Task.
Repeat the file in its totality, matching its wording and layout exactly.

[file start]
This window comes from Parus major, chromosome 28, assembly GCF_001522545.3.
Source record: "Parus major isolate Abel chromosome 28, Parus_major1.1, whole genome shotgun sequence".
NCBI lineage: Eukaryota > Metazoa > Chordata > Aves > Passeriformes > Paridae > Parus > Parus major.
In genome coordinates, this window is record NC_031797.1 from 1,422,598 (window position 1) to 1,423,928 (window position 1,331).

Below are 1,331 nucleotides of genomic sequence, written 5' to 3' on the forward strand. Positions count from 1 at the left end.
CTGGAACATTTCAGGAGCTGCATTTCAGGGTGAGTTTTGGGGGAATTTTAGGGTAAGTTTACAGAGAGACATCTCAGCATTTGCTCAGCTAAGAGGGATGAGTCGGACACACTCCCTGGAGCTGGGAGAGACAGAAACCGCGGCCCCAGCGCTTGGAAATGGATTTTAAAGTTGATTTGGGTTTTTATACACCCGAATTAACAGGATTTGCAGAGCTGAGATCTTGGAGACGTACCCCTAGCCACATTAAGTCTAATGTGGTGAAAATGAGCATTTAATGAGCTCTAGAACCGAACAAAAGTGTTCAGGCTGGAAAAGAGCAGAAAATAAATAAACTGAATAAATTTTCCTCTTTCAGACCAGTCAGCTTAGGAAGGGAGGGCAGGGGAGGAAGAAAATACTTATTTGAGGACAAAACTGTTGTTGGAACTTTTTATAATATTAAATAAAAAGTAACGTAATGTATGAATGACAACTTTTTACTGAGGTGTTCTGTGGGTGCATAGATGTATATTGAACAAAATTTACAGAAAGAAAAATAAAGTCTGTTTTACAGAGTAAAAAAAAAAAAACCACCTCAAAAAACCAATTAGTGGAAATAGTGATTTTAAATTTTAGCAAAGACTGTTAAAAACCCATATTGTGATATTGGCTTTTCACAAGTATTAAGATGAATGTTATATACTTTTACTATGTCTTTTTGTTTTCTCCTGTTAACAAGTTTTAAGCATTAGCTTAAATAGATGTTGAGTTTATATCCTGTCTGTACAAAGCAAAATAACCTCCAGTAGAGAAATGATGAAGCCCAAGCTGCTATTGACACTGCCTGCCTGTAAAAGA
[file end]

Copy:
This window comes from Parus major, chromosome 28, assembly GCF_001522545.3.
Source record: "Parus major isolate Abel chromosome 28, Parus_major1.1, whole genome shotgun sequence".
NCBI lineage: Eukaryota > Metazoa > Chordata > Aves > Passeriformes > Paridae > Parus > Parus major.
In genome coordinates, this window is record NC_031797.1 from 1,422,598 (window position 1) to 1,423,928 (window position 1,331).

Below are 1,331 nucleotides of genomic sequence, written 5' to 3' on the forward strand. Positions count from 1 at the left end.
CTGGAACATTTCAGGAGCTGCATTTCAGGGTGAGTTTTGGGGGAATTTTAGGGTAAGTTTACAGAGAGACATCTCAGCATTTGCTCAGCTAAGAGGGATGAGTCGGACACACTCCCTGGAGCTGGGAGAGACAGAAACCGCGGCCCCAGCGCTTGGAAATGGATTTTAAAGTTGATTTGGGTTTTTATACACCCGAATTAACAGGATTTGCAGAGCTGAGATCTTGGAGACGTACCCCTAGCCACATTAAGTCTAATGTGGTGAAAATGAGCATTTAATGAGCTCTAGAACCGAACAAAAGTGTTCAGGCTGGAAAAGAGCAGAAAATAAATAAACTGAATAAATTTTCCTCTTTCAGACCAGTCAGCTTAGGAAGGGAGGGCAGGGGAGGAAGAAAATACTTATTTGAGGACAAAACTGTTGTTGGAACTTTTTATAATATTAAATAAAAAGTAACGTAATGTATGAATGACAACTTTTTACTGAGGTGTTCTGTGGGTGCATAGATGTATATTGAACAAAATTTACAGAAAGAAAAATAAAGTCTGTTTTACAGAGTAAAAAAAAAAAAACCACCTCAAAAAACCAATTAGTGGAAATAGTGATTTTAAATTTTAGCAAAGACTGTTAAAAACCCATATTGTGATATTGGCTTTTCACAAGTATTAAGATGAATGTTATATACTTTTACTATGTCTTTTTGTTTTCTCCTGTTAACAAGTTTTAAGCATTAGCTTAAATAGATGTTGAGTTTATATCCTGTCTGTACAAAGCAAAATAACCTCCAGTAGAGAAATGATGAAGCCCAAGCTGCTATTGACACTGCCTGCCTGTAAAAGA